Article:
Same old song and dance

COLUMBIA - Brent Venables wasn't in Columbia the last time Connor Shaw ran wild on Clemson, but he certainly was aware of what happened.

Venables watched the film. That was one of the first things he did when he got to Clemson from Oklahoma in 2012.

In 2011, Shaw rushed for 107 yards and a touchdown. He picked up 94 yards and a score on the ground in Saturday night's 31-17 loss to South Carolina.

"Tried everything, none of it worked, obviously…rush four, rush five, rush six, spy him," Venables said. "[Shaw] continually made plays, designed plays and scramble plays."

And, boy, were they devastating.

Many of those 94 yards Shaw gained on the ground converted third-downs into first-downs. For the game, the Gamecocks were 10 of 19 on third-down. In the first half, they were 8 of 11.

"[Shaw] continually made plays with his legs. So if you don't take away -- a team like this -- what they do best, against a good team, you have no chance," Venables said.

Through the air, Shaw connected 14 of his 26 passes for 152 yards and a touchdown.

"He's just a gamer," said Grady Jarrett, who had seven tackles and two tackles for loss. "When he doesn't have anything down field he's going to take off and run with it. You've got to contain him. You've got to have somebody on him. He's a great player."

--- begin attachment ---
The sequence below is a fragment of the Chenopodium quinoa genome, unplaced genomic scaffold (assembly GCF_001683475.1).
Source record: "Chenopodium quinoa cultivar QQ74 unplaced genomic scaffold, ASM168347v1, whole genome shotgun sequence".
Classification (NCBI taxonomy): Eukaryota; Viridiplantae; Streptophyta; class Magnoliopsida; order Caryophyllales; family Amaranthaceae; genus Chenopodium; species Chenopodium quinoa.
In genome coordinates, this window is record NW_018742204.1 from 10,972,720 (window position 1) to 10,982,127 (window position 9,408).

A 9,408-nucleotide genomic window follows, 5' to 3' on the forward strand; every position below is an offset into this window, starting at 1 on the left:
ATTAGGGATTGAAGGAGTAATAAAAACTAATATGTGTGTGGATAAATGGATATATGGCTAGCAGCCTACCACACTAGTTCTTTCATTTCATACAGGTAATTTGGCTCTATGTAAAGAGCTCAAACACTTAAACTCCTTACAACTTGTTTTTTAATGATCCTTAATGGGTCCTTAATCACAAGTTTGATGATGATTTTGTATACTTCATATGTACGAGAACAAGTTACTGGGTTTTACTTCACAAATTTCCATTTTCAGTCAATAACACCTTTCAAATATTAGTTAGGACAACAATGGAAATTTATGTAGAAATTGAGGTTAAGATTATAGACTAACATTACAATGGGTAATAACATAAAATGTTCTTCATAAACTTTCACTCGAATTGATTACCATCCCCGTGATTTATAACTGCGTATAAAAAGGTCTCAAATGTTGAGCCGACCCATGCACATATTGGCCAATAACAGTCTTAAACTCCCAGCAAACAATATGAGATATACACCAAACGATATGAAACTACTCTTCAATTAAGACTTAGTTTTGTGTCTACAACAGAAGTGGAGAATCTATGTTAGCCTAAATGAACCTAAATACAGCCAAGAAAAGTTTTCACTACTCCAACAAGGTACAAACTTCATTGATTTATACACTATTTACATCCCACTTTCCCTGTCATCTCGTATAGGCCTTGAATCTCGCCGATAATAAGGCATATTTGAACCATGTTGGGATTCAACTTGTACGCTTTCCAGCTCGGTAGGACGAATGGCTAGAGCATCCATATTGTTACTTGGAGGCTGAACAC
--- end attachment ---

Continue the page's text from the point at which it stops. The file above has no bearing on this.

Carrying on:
Venables touched on a couple of other topics from Saturday night's game.

On the QB draw: "It was just putting a hat on a hat. We went left, they pushed us left. We went right, they pushed us right. It's pretty simple. It's execution and blocking 101."

On limiting Mike Davis: "Limit Davis? It all goes hand in hand. He's part of the run-game, every bit as much as [Shaw] is. You want to be effective; you can't do one without the other. Guys threw the ball all over the lot, too. So, when you're in coverage, you've got guys that are responsible for him. We've got to do a better job, execution-wise. We can't sit out there in zero coverage the whole game and play it like it's the option, so anyway."

On the TD pass from Pharoh Cooper to Brandon Wilds: "That happens because they're effective at running it, so it sets up the play-action. We got nosey, being aggressive; they sneak the guy out of the backfield. It's because we're not doing a good enough job at stopping them at what they're doing. They've got to have a compliment off the run game, everybody does."

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